“Where do you think our little child is hiding?” Otto asked as he looked at his wife. She answered with a point of her finger toward the couch Marek always used as his hiding spot. “Do we get him or the others?” Otto asked again and his wife pointed up to the ceiling.

Otto and Olga moved fluidly by their son’s hiding spot. As they approached the stairs, Olga turned back to see if Marek was peeking out from his spot. He was and she pretended not to notice him as she placed her hand on her husband’s back to propel him forward.

“They didn’t see me?” Marek said to the floor. He wasn’t sure how that was possible but he didn’t care. It was time to make his way to the kitchen and get his weapon; a glass of water. Marek knew his dad was the champ, but if he just avoided his father, he could become the victor and overtake his father. It was possible.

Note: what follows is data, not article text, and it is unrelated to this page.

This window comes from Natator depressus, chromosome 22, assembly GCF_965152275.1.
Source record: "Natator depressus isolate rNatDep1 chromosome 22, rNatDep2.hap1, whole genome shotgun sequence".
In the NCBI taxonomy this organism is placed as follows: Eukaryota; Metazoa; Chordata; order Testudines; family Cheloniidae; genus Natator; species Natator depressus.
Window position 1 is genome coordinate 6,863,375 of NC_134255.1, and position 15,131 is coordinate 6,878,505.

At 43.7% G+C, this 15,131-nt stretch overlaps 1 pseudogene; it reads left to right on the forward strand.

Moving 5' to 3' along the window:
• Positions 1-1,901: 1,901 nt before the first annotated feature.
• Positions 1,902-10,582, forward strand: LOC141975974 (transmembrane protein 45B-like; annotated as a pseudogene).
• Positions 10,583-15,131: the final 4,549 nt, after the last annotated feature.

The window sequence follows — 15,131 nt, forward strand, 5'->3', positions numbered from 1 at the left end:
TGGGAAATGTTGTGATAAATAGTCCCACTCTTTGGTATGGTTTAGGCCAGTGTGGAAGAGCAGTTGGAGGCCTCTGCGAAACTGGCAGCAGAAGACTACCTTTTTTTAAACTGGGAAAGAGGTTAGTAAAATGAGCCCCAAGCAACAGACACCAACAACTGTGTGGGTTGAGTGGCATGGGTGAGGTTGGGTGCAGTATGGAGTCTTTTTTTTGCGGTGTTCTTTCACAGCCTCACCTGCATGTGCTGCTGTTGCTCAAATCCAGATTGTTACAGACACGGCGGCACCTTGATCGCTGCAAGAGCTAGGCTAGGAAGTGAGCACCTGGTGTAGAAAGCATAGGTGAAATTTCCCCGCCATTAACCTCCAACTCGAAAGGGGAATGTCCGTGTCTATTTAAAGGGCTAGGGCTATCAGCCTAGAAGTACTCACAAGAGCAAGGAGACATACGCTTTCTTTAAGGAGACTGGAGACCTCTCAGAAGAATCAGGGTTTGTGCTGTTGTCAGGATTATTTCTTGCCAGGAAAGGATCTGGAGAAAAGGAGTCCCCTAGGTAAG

There were screams and giggles from upstairs. The war cry was shouted as Hanna and Justin fell under Otto’s capture. It was only a matter of time before they joined forces to get Marek. He had to think and plan. He chose to hide outside in the tree house. Impractical yes, but it gave him the vantage point he needed.

Bernard followed him outside. He had no idea the dog was following him at all and Marek was afraid the dog would give up his position. It was all too late because the family was running out of the screen door right on Marek’s heel. He ran into the juniper bushes and waited. Some of the water spilled from the glass but he still had enough to wet his fingers and dethrone his father. Marek watched as his mother and sister both smacked Otto with the pussywillows proving Otto was the champ. Before he could wonder where Justin was, he heard the bushes crunch next to him. His brother looked him in the eye and raised his wet finger.